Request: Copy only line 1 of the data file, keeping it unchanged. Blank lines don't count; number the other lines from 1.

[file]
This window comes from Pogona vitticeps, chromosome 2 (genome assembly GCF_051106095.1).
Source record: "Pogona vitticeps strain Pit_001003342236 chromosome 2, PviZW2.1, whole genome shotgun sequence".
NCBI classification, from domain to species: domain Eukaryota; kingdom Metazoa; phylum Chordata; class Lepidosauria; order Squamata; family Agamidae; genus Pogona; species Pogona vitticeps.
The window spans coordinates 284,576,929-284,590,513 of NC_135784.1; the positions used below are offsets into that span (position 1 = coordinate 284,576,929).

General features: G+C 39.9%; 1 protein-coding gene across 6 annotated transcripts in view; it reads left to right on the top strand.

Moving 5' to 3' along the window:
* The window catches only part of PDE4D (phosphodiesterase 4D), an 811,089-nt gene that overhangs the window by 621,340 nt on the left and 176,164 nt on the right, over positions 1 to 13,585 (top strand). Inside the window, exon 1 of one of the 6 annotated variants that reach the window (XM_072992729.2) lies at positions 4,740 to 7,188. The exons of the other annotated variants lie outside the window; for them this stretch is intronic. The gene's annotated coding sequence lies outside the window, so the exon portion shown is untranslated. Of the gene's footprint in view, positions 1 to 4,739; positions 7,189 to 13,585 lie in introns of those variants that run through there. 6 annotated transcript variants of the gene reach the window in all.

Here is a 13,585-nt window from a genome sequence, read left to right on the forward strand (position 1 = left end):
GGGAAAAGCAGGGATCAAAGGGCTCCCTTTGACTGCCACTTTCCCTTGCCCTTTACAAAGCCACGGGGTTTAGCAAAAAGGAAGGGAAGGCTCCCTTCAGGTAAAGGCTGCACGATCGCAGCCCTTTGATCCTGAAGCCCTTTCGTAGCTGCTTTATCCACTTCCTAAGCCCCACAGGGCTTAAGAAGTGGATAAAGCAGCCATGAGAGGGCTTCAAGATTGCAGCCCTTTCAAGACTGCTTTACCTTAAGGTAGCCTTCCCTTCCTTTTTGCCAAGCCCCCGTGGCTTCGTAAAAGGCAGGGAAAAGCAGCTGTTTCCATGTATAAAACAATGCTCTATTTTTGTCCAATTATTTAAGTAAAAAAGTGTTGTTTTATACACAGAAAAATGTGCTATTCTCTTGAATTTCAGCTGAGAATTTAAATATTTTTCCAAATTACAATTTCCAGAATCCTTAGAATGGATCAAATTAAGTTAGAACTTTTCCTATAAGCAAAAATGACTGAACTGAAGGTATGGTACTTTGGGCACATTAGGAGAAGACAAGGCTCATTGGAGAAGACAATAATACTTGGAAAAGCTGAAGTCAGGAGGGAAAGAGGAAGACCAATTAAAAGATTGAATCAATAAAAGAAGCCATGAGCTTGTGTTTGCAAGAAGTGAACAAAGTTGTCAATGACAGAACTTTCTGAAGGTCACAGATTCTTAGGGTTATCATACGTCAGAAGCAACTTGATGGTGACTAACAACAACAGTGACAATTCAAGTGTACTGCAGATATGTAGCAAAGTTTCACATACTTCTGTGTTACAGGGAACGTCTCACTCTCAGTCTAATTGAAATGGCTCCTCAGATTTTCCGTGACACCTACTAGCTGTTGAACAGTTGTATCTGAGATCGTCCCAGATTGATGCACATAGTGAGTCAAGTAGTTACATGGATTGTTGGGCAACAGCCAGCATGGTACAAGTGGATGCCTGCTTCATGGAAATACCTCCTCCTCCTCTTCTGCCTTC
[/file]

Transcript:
This window comes from Pogona vitticeps, chromosome 2 (genome assembly GCF_051106095.1).